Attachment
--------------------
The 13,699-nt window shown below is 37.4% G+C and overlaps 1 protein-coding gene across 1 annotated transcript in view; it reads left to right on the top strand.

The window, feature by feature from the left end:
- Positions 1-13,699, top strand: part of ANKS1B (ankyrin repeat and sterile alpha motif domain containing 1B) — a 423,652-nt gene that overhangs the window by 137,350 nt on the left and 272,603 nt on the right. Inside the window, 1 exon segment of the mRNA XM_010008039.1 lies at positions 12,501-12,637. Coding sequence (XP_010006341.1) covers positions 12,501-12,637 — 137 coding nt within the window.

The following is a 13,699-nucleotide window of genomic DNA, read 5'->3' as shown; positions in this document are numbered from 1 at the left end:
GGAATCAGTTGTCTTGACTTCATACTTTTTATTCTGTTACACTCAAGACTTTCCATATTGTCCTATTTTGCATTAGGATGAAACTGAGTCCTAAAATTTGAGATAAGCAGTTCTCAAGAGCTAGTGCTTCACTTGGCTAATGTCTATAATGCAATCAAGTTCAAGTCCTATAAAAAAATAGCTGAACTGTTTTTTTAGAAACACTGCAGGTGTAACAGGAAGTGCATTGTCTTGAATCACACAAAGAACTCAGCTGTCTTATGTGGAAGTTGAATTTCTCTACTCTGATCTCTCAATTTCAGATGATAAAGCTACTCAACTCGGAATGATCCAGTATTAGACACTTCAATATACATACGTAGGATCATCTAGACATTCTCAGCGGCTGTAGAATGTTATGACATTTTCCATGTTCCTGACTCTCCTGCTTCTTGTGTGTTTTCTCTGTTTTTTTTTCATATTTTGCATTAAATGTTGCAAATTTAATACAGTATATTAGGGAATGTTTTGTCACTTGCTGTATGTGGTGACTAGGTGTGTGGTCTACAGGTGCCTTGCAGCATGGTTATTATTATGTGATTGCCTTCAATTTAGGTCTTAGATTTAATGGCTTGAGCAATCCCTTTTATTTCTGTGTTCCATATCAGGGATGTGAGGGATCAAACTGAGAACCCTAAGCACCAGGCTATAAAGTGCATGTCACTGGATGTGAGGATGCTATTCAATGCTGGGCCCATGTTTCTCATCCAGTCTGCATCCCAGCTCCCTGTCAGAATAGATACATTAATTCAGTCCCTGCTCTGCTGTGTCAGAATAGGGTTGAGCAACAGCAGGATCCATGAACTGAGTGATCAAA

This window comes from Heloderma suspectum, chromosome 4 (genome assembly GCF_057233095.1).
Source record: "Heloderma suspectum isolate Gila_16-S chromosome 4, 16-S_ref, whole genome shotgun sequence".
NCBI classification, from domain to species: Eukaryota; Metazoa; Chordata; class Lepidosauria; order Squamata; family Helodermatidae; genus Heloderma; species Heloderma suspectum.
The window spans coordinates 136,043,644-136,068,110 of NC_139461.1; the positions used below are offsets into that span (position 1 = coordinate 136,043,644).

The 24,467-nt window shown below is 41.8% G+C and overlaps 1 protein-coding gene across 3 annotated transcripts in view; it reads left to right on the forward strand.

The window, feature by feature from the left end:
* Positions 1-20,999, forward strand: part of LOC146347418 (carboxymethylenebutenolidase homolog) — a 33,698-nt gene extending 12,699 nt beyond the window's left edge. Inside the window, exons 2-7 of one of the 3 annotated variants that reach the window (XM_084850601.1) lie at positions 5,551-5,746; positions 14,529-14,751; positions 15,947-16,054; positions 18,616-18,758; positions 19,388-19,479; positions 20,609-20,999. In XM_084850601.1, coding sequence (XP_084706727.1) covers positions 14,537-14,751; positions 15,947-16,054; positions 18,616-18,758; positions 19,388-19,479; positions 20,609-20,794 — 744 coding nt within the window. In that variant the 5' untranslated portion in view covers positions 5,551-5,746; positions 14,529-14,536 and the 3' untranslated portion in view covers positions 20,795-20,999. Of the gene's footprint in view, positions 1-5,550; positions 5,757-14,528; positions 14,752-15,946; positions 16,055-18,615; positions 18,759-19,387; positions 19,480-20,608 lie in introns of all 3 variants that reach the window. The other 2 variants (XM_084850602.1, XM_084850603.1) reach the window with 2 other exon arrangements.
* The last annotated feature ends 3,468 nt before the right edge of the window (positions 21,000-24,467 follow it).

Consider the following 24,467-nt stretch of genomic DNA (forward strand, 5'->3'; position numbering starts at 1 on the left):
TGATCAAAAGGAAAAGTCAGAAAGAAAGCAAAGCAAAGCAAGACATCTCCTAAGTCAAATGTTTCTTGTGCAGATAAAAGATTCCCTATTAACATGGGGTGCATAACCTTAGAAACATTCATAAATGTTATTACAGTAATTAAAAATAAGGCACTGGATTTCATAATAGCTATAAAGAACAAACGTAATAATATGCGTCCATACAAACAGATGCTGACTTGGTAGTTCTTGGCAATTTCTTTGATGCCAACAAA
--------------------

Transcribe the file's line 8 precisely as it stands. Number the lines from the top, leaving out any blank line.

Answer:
NCBI classification, from domain to species: Eukaryota; Metazoa; Chordata; class Lepidosauria; order Squamata; family Helodermatidae; genus Heloderma; species Heloderma suspectum.